Undocumented Migration: a global problem

Undocumented Migration
Undocumented Migration

People are migrating across the globe in unprecedented numbers. More than 200 million people are residing in countries other than their home countries. Further, that number represents a forty per cent increase over the last decade. Regardless of status, permanent, temporary, circular, whether for work or to join families, countries are concerned. It seems that the developed countries are concerned with threats to security, lack of control, and effects on labor markets. While the less developed countries seem to focus more on disregard for human rights, labor issues, and the trafficking industry that has developed around it. From the US to Europe, from Africa to Asia,  governments are confronting the same questions albeit from different perspectives. And it seems, no nation has developed a successful solution.

Of the estimated 200 million people, it is believed that the Americas (the U.S. and Canada) account for about thirty per cent. Also, Continental Europe contains about twenty per cent although there seems to be a high degree of uncertainty about their statistics because Europeans do not always include all the different categories of undocumented immigrants. The other half is spread out across the globe with Asia having the larger share. It seems that the U.S. and certain South American countries do not deny that their estimates accurately capture only about two-thirds of this population. Furthermore, undocumented/irregular immigration has been the fastest growing form of migration for the past ten years. Apparently, the U.S. has the largest number of irregular immigrants followed by South Africa.

By the same token, Continental Europe has a large number of unauthorized immigrants with southern Europe accounting for the largest numbers. Although the numbers fluctuate due to the impact of “regularization” programs, these fluctuations usually are cyclical because large portions of those that regularize eventually fall back into unauthorized status when they are unable to meet or maintain conditions for legal status.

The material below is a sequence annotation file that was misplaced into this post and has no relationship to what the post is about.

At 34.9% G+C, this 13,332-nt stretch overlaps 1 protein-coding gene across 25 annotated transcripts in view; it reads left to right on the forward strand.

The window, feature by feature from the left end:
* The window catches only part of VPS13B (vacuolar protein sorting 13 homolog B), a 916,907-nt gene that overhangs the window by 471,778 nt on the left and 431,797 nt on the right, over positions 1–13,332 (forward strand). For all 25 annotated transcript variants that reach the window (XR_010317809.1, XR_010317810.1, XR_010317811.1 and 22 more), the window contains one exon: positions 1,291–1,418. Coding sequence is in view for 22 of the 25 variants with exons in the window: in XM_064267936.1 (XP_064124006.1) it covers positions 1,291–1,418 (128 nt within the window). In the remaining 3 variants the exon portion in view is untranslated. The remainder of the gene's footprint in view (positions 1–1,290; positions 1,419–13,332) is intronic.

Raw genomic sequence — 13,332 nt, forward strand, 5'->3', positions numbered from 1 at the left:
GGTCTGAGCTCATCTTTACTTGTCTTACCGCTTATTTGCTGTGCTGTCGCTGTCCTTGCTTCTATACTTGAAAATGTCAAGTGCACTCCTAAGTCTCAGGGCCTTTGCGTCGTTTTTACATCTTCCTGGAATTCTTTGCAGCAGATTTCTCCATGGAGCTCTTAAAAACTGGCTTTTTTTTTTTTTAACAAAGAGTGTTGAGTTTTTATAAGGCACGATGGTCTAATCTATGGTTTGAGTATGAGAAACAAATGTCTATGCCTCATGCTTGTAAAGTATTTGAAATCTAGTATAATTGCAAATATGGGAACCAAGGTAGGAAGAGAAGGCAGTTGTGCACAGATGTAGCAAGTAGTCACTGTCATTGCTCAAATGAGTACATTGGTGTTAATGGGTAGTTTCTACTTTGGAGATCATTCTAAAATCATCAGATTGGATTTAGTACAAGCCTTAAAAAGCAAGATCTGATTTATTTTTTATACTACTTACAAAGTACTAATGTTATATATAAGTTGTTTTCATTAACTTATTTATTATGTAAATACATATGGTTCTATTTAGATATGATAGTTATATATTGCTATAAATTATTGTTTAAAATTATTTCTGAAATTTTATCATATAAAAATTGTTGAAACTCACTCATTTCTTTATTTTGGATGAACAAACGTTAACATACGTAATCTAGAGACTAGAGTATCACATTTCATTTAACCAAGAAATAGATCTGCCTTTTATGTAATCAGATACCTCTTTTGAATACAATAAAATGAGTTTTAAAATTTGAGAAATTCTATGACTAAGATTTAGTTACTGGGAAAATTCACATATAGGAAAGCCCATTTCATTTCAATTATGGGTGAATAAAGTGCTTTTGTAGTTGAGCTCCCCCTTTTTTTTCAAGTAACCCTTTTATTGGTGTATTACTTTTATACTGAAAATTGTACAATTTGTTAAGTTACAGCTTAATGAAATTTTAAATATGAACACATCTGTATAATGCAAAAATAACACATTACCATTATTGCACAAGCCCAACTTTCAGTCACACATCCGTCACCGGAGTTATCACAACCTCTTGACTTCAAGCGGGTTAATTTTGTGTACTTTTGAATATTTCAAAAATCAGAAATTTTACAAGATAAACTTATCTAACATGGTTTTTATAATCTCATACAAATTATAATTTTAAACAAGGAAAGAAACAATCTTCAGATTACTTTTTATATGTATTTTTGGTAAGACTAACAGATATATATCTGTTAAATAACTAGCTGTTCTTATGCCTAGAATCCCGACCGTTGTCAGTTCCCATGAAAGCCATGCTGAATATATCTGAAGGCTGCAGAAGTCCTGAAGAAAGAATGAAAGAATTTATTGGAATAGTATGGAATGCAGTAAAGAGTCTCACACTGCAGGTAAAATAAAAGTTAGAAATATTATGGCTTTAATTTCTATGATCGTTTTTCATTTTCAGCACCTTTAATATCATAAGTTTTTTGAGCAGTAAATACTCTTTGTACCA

When we turn our attention to “flow estimates,” (legal, permanent, and long-term temporary stays), the traditional countries of immigration such as the U.S., Canada, Australia, and New Zealand account for about one-third of all migration. Other advanced, industrial societies account for about another one-fourth, with the UK receiving the largest portion of these immigrants mostly through asylum programs. Of particularly interest is the other two groups of countries. These are growing regional countries whose economies fall within the top twenty per cent of developing countries and countries directly adjacent to these emerging countries. It is in these two groups of countries that illegal traffickers and smugglers are most active.

Although undocumented immigration takes on several different forms, there are four types that are most common: undocumented-unauthorized entry; fraudulent documentation; and visa violations which can be divided between violations of duration and violations of conditions. The first form is when nationals from one country enter another country clandestinely. Entry may be by crossing land borders, sea routes, or airways.  The important thing to remember is inspection is somehow circumvented in order to enter a country. In the U.S., this is termed EWI or “entry without inspection.” Next, there is fraudulent documentation whereby a person’s identity or documentation is falsified. Other forms are false claims for asylum where the narrative for applying is falsified. Also, there is violations of the duration of a visas when a foreign national enters a country with proper documentation but willfully stays beyond the period of their legal stay.  And finally, there is violations of the conditions of a visa which most frequently takes on the form of accepting employment in another country without authorization. In many of these violations, administrative and regulatory infractions can sometimes result from lengthy adjudication delays.